"Being chaplain to the Raiders is not an official position, there's no pay involved and I have nothing to do with team selections. It's more about relationships and being someone who is a constant, someone who's always around and willing to listen and have a yarn," he says. "I'm, the 'go to person', the one players or support staff might turn to for a friendly chat or when something is bothering them and they need a bit of counselling and advice."
Msgr Woods says: "God comes to you disguised as your life" and is convinced openness to matters of faith and the yearning for "something more of life" can emerge from within the easy-going friendly setting established between himself and members of the Raiders.
An enthusiastic follower of the NRL, AFL as well as being a rugby union player in his youth, Msgr Woods laughs as he explains that where rugby was concerned his "build and ambition didn't coincide."

Msgr John Woods longtime chaplain
to the Canberra Raiders
This did not affect his passion for football in all its forms and in the almost three decades he has been Chaplain to the Raiders he has seldom missed a home game or weekly training session. Although these days he says he no longer joins the player workouts of laps and sprints.
Although still a keen jogger who keeps fit with a few runs each week, he insists that he can no longer keep up with players half his age at the training sessions and laughs as he remembers Sam Backo, one of the NRL greats and member of the Raiders, who glanced across at the priest running with the team and told him: "you must be bloody mad," pointing out that "at least we get paid to do this!"
Msgr Woods mightn't be on the field anymore but each week he is on the sidelines at Raiders' training sessions. While some of the support staff and team call him Father, to others he's affectionately called: "Rev" or "Woodsy."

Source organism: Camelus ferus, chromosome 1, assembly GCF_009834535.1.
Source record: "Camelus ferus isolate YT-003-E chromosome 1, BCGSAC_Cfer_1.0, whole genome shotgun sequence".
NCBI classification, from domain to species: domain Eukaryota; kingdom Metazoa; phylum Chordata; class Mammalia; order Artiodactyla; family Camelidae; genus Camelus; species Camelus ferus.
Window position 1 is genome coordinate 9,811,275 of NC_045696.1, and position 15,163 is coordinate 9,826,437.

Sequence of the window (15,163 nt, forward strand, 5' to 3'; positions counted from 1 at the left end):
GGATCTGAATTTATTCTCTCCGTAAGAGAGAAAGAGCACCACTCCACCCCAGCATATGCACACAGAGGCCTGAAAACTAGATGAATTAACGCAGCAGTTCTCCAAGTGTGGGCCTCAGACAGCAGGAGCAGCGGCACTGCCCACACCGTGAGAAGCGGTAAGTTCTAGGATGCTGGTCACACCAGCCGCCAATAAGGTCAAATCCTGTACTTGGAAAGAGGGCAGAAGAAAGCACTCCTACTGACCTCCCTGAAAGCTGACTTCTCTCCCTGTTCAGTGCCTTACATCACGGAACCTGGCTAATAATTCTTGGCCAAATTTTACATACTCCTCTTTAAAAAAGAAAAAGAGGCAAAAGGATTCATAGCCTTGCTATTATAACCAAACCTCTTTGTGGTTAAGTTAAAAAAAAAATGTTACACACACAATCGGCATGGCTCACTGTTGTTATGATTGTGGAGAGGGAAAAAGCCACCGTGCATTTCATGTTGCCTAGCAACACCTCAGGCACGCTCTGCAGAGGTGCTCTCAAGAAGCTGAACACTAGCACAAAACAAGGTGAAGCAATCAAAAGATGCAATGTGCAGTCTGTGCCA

Msgr John Woods seldom misses
Raiders' home game or training session
"I'm at ease with whatever they want to call me. This is their turf and whatever makes them comfortable is fine with me," he insists. "As chaplain to a football club, whether in the change room or on the field, you are in a completely different environment and the way you are viewed and any standing you might have, comes from who you are, what you stand for and the relationships you have built up."
While Msgr Woods might barrack for the team, he makes it very clear that being a chaplain never involves praying for a win. Instead any prayers offered are simply that the team will play to the best of their God-given talents and developed potential.
"If they do they will win more often than not. But I don't ask God to take sides," he insists.


Agenzia Fides report-There is a confusing situation in Mali, after the announcement by the Coordinating Committee of Patriotic Organizations of Mali (COPAM, an abbreviation that brings together supporters of the coup leaders) that want to "invest" as President, Captain Amadou Sanogo Haya, the head of the military junta that had seized power with the coup on 22 March (see Fides 24/05/2012).
In reality, the ceremony of "inauguration", scheduled on May 24, was not held. Haya Sanogo has not yet taken an official position on the announcement of COPAM. The head of the former military junta has been seen to recognize the prerogatives of the former Head of State of the May 20 agreement, signed by the military coup, by the interim authorities in Bamako and the ECOWAS (Economic Community of West African States). The agreement provides for a transitional period of one year with Dioncounda Traore as President. He is currently in France for medical treatment after being attacked in the presidential palace by some COPAM supporters on May 21 (see Fides 22/05/2012). No one knows when he will return to Mali.
Meanwhile, a disturbing fact has occurred in a Malian village on the border with Burkina Faso. At least 25 farmers of ethnic Peuls originating from Burkina Faso, were killed in Sari (central Mali) during clashes with Malian farmers of Dogon ethnic group. The massacre, which originates in the atavistic clash between farmers and herders, however, is a warning on the weakness of the authorities of Mali, that, after losing control of the north (in the hands of various armed groups), does not seem to be able to ensure safety even in areas still under their power. Given the instability of the area, several hundred Peuls originating in Burkina Faso have returned home. (L.M.) (Agenzia Fides 25/5/2012)